GV, I spent somewhere around 700-800 hours in 2003-2004 reading cert petitions and lower court opinions from the circuit courts and the state supreme courts, and during that time I became very familiar with the work of the different circuits. There was no question that the work of the Ninth Circuit was notably different than the rest: The Ninth Circuit really did stand out for the frequency of its its weird opinions that didn't follow from traditional legal materials. It wasn't a question of Ninth Circuit cases being more "liberal", but rather a sense that Ninth Circuit cases were less focused on precedents and more interested in policy.

If you like, you can dismiss the Ninth Circuit's reputation as a "myth," and you can accuse me of acting in bad faith. But I am acting in good faith, based on my personal experience, and it is my view that this reputation is accurate and well deserved. Sorry if that doesn't match up with your views, but those are indeed mine.
6.11.2008 11:10am
GV:

There was no question that the work of the Ninth Circuit was notably different than the rest: The Ninth Circuit really did stand out for the frequency of its its weird opinions that didn't follow from traditional legal materials.

I never contested this in my last post; instead, I noted the myth that a circuit's reversal rate had anything to do with your conclusion (made implicit in your last post, but explicit here) that the Ninth Circuit is "notably different than the rest." Are you going to contest that a circuit's reversal rate, standing alone, is indicative of anything? Are you going to contest that most people seem to believe that it does have some meaning (hence its stature as a widespread myth)?

Perhaps you're right that the Ninth Circuit is different than most (or every other) circuit. But its reversal rate is entirely irrelevant to that conclusion.
6.11.2008 12:03pm
GV:
And I should add that I should not have implied that you were acting in bad faith. But I had thought, perhaps incorrectly, that you had previously admitted that a circuit's reversal rate was not evidence of it being out of touch, given the numerous, well known, short comings of such a statistic.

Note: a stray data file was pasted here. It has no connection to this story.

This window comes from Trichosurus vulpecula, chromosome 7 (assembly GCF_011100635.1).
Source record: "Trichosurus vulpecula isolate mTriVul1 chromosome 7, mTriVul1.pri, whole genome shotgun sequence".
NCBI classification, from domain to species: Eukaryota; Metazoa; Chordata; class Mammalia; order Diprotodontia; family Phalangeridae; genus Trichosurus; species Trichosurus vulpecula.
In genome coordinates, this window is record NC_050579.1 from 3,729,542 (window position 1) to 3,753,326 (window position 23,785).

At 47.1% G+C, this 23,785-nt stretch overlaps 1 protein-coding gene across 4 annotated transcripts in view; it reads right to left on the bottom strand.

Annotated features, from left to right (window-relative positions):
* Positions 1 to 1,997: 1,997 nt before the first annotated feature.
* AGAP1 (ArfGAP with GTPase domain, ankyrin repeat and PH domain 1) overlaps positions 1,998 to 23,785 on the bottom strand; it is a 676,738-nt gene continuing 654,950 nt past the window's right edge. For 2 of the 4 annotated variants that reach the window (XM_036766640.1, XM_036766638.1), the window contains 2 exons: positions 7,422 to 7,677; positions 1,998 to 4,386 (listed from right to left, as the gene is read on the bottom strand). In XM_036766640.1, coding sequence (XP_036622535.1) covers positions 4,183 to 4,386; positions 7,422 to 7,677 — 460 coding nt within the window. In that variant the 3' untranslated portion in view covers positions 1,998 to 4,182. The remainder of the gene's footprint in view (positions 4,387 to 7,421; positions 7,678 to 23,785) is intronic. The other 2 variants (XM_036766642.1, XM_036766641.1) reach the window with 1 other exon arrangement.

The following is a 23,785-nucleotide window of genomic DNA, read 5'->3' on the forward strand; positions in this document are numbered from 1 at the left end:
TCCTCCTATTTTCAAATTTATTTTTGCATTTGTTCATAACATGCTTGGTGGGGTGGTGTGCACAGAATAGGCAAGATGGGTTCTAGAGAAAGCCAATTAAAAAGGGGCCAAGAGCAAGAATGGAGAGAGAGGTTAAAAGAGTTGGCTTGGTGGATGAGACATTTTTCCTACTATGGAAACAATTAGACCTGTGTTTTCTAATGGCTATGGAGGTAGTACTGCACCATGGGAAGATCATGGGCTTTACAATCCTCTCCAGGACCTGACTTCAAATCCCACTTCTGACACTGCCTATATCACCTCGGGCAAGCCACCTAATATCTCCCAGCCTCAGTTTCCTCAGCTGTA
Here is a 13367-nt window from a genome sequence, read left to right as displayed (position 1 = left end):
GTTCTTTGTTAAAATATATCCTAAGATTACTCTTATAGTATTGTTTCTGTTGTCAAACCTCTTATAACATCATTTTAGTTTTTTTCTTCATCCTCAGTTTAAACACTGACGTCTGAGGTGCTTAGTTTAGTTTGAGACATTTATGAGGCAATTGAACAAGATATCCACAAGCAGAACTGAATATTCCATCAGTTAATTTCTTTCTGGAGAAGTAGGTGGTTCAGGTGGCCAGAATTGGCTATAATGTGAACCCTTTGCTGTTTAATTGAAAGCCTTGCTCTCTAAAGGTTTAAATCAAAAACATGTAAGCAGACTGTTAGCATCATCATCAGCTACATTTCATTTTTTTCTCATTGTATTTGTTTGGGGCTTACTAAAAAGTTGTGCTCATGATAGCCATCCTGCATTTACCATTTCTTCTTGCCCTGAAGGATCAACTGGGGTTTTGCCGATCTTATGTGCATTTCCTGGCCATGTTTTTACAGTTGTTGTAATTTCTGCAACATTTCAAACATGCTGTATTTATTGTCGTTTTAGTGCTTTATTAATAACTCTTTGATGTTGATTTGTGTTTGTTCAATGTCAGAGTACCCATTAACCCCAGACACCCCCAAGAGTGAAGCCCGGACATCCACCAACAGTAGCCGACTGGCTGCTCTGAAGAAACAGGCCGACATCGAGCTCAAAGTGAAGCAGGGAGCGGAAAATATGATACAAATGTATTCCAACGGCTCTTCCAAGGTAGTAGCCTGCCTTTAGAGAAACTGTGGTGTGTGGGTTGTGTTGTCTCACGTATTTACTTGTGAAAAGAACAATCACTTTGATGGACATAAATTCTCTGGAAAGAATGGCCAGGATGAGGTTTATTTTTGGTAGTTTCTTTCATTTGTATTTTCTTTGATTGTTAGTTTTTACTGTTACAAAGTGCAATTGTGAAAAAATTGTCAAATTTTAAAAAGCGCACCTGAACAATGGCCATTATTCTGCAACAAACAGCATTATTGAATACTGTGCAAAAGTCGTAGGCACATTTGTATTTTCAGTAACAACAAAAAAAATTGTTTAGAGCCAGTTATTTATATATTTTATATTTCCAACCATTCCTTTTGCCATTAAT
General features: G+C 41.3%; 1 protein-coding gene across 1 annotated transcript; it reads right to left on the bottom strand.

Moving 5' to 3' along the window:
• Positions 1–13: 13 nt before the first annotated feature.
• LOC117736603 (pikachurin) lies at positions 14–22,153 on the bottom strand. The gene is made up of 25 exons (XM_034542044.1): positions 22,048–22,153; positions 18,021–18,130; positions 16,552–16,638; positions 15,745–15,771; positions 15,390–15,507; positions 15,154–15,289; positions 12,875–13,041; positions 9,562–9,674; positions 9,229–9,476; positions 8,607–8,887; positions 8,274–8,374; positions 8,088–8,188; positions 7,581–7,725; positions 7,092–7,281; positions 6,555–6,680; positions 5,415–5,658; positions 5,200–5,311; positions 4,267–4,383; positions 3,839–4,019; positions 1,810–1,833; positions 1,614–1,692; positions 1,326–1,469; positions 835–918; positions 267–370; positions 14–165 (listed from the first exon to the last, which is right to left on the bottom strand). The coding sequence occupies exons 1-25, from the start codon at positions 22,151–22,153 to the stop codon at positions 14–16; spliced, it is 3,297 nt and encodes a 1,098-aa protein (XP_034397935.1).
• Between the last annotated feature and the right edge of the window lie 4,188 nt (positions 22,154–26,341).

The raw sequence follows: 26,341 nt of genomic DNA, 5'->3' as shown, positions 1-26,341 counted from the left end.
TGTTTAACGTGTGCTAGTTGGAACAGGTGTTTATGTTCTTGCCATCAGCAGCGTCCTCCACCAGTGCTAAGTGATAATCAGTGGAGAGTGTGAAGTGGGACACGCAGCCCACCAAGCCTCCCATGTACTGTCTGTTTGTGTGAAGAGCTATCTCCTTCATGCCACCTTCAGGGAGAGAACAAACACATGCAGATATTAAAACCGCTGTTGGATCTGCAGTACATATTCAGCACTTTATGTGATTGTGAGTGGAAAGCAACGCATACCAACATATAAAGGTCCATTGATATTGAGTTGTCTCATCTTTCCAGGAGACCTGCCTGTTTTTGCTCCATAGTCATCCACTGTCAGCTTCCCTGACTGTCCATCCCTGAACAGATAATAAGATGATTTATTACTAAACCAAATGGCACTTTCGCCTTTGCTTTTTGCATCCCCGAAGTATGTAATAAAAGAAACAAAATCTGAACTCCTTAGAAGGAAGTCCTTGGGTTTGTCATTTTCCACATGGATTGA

6.11.2008 12:07pm
Anon21:
The Court has reversed in 59% of cases so far this term; that includes 5 of the the 6 cases decided so far from the Ninth Circuit

It also includes 1 of 1 Sixth Circuit cases decided so far, and 2 of 2 Tenth Circuit cases decided. Close runners-up are the Eleventh and Federal Circuits, each with 3 of 4 cases reversed. But I guess it might be too much to expect the good Professor to include the data that doesn't support his implicit argument in his post.
6.11.2008 12:08pm
andy (mail) (www):


Orin, what was the point of adding this little gem, since it means absolutely nothing? And you know you're perpetrating the myth that it does have some meaning, feeding into the predictable snarky comments about the Ninth Circuit.


For whatever it's worth, the Ninth Circuit wrote an uncommonly silly opinion in a tax case which was reversed by the Court this year; I think one can accurately say that the opinion was truly an oddball and utterly ridiculous (the Solicitor General didn't even try to defend the Ninth's reasoning). I have a short write-up here .
6.11.2008 1:17pm
OrinKerr:
GV,

I believe I have written before that reversal rates are only one indicator among several as to whether a lower court is applying the law honestly and correctly. The Supreme Court can decide to change the law, adopting a lower court decision that was wrong or reversing one that was right. Plus, counting circuits doesn't count the Court's agreement or disagreement with cases from other circuits that held the same thing but weren't reviewed.